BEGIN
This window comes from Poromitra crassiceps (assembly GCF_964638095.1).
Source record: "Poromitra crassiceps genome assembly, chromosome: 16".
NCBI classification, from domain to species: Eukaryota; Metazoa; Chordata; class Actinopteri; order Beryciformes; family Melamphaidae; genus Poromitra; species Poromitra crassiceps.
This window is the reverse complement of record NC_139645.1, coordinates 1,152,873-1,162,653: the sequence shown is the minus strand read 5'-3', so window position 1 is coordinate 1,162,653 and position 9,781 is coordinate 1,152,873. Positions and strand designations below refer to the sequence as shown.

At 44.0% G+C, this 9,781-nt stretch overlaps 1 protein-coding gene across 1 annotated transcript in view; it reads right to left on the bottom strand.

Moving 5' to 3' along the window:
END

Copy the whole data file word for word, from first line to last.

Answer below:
This window comes from Poromitra crassiceps (assembly GCF_964638095.1).
Source record: "Poromitra crassiceps genome assembly, chromosome: 16".
NCBI classification, from domain to species: Eukaryota; Metazoa; Chordata; class Actinopteri; order Beryciformes; family Melamphaidae; genus Poromitra; species Poromitra crassiceps.
This window is the reverse complement of record NC_139645.1, coordinates 1,152,873-1,162,653: the sequence shown is the minus strand read 5'-3', so window position 1 is coordinate 1,162,653 and position 9,781 is coordinate 1,152,873. Positions and strand designations below refer to the sequence as shown.

At 44.0% G+C, this 9,781-nt stretch overlaps 1 protein-coding gene across 1 annotated transcript in view; it reads right to left on the bottom strand.

Moving 5' to 3' along the window: